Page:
First: When I was questioning Fidelity about the default for my retirement brokerage accounts, the automatic default is FDRXX--Fidelity Cash Reserves. With all of the dubious investments to goose interest rates, I became very concerned about the quality of what is in these Cash Reserves. Here it is from the prospectus. I've highlighted the investment risks. These are all things that can lose you money.
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Investment Objective


Cash Reserves seeks as high a level of current income as is consistent
with the preservation of capital and liquidity.


Principal Investment Strategies


· Investing in U.S. dollar-denominated money market securities of domestic
and foreign issuers and repurchase agreements.


· Potentially entering into reverse repurchase agreements.


· Investing more than 25% of total assets in the financial services
industries.


· Investing in compliance with industry-standard regulatory requirements for
money market funds for the quality, maturity, and diversification of
investments.


Principal Investment Risks


· Interest Rate Changes. Interest rate increases can cause the price
of a money market security to decrease.


· Foreign Exposure. Entities located in foreign countries can be
affected by adverse political, regulatory, market, or economic developments in
those countries.


· Financial Services Exposure. Changes in government regulation and
interest rates and economic downturns can have a significant negative effect on
issuers in the financial services sector.


· Issuer-Specific Changes. A decline in the credit quality of an
issuer or a provider of credit support or a maturity-shortening structure for a
security can cause the price of a money market security to decrease.


An investment in the fund is not a deposit of a bank and is not insured or
guaranteed by the Federal Deposit Insurance Corporation or any other government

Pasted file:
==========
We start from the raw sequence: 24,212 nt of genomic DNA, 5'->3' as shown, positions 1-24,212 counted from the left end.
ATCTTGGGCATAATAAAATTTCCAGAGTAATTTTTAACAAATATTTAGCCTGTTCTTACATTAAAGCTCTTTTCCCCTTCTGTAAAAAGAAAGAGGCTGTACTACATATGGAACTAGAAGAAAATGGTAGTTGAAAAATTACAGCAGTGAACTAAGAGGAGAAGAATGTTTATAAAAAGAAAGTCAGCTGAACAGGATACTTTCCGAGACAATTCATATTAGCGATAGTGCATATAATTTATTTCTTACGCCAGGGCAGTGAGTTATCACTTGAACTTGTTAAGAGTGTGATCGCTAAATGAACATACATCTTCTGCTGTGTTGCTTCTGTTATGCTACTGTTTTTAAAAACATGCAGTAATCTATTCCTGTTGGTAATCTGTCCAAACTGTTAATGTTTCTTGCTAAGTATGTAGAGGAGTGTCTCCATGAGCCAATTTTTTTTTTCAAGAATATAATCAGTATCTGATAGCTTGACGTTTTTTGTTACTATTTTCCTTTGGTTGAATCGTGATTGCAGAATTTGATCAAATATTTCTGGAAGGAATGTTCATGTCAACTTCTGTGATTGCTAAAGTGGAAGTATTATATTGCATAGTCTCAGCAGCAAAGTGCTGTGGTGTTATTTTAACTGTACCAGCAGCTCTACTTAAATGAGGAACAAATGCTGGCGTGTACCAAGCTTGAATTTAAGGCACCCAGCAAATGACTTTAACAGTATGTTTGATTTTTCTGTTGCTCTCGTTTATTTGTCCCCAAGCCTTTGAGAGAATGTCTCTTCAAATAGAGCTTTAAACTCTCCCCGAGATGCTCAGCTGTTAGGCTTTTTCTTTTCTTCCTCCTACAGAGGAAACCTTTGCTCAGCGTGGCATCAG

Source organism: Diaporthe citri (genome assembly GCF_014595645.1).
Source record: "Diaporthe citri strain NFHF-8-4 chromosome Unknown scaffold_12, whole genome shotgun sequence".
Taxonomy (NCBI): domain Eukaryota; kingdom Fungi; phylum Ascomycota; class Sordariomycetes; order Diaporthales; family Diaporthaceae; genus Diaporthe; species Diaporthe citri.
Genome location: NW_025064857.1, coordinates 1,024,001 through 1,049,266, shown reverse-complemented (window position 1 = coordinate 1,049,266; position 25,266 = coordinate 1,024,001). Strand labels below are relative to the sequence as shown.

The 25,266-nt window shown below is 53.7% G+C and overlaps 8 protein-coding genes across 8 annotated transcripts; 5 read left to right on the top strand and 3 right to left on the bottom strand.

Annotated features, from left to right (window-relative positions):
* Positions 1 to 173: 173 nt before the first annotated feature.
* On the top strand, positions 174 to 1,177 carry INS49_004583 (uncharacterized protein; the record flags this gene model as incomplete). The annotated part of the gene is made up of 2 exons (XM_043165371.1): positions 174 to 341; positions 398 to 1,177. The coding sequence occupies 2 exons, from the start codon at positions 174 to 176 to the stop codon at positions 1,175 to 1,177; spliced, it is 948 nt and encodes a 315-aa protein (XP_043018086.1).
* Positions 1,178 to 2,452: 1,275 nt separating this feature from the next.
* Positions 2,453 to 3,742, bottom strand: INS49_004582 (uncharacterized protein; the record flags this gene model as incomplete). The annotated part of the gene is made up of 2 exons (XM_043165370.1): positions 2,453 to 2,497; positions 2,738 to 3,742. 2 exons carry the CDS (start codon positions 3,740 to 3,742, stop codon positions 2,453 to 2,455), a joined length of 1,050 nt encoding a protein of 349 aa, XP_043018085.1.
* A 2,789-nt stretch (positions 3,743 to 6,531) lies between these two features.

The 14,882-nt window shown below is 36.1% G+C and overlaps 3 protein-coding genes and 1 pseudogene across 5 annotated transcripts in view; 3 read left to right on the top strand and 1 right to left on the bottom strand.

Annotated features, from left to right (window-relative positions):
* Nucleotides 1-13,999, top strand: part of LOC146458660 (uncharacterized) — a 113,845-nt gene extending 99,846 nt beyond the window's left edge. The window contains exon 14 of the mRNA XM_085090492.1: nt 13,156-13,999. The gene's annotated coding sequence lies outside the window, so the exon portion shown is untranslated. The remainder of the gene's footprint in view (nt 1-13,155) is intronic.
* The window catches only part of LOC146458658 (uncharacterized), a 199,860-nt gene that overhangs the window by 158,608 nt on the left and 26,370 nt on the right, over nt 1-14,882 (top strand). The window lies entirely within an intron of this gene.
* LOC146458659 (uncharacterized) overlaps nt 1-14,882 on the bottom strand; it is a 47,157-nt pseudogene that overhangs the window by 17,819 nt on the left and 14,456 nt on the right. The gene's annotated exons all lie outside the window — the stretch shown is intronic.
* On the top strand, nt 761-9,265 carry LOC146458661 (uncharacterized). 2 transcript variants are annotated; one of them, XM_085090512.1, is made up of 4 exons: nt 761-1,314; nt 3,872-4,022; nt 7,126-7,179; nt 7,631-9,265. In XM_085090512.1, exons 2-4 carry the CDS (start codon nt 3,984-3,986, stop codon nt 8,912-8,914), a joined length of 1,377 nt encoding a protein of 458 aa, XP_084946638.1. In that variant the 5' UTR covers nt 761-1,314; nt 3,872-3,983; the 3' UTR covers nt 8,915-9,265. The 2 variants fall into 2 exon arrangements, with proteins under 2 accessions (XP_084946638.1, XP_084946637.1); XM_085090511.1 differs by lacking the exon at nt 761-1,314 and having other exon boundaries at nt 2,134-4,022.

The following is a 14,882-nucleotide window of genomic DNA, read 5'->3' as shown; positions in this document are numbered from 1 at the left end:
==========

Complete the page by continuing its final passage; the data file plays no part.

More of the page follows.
agency. Although the fund seeks to preserve the value of your investment at
$1.00 per share, it is possible to lose money by investing in the fund.

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To be clear, I'm not suggesting that losses are imminent, but I did want to highlight these risks to what you think might be "safe" assets.



Second: When I called Fidelity, unfortunately I talked to someone on the trading desk that knew less than I did. That was not comforting. I received two pieces of patently wrong information.

  1. I was told that the NAV (net asset value) would never decrease below $1. That's not true, as you can see from the risks above. In fact, it says this very clearly in the window on my screen as you can see here.
  2. After I pointed out the error, I was then told that SIPC would protect me in the event of a loss. SIPC (and I urge you to read about SIPC here). I informed him that SIPC was only to protect me in the event of institutional failure.
I then had this moment of clarity that turned to disgust. I'm unable to own cash in a retirement account. "So what?", you say. The financial services industry is taking YOUR money and investing it in "stuff" (see risks above) without your really having much of a say so. You have to opt out and incur expenses. I have to make a specific trade, wait the required amount of time and incur a trade fee to choose something else. They expose your assets to risk, skim a fee. And the realization that I CANNOT HAVE CASH, has left me very angry. These are my assets, and I do not have control over them.

My conversation with Fidelity is a reminder that you MUST educate yourself. Whether it is a health, financial, personal, legal matter, you absolutely MUST become familiar with the issues. I've worked with professionals (insurance, lawyer, accounting) my entire career. Though they were the "experts", I was the business-side expert--and I had to have a command of the prevailing issues to educate the professional as to my business. YOUR business, IS your business. Educate yourself about your risks. When you interact with a professional, you will get a much better outcome.

Now, regarding brokerage failure. With the E-trade scare about solvency issues due to their foray into subprime, I'm electing to move my account. I learned about this fear while watchint CNBC at the beach. I was very concerned, but I knew about SIPC protection. But when you have securities held in a margin account, you have a lesser claim position. I need to study further the same link that I gave you to understand my exposure. I'm not futzin' around. I opened a TD Ameritrade account. Hopefully, I will have no issues with this transfer.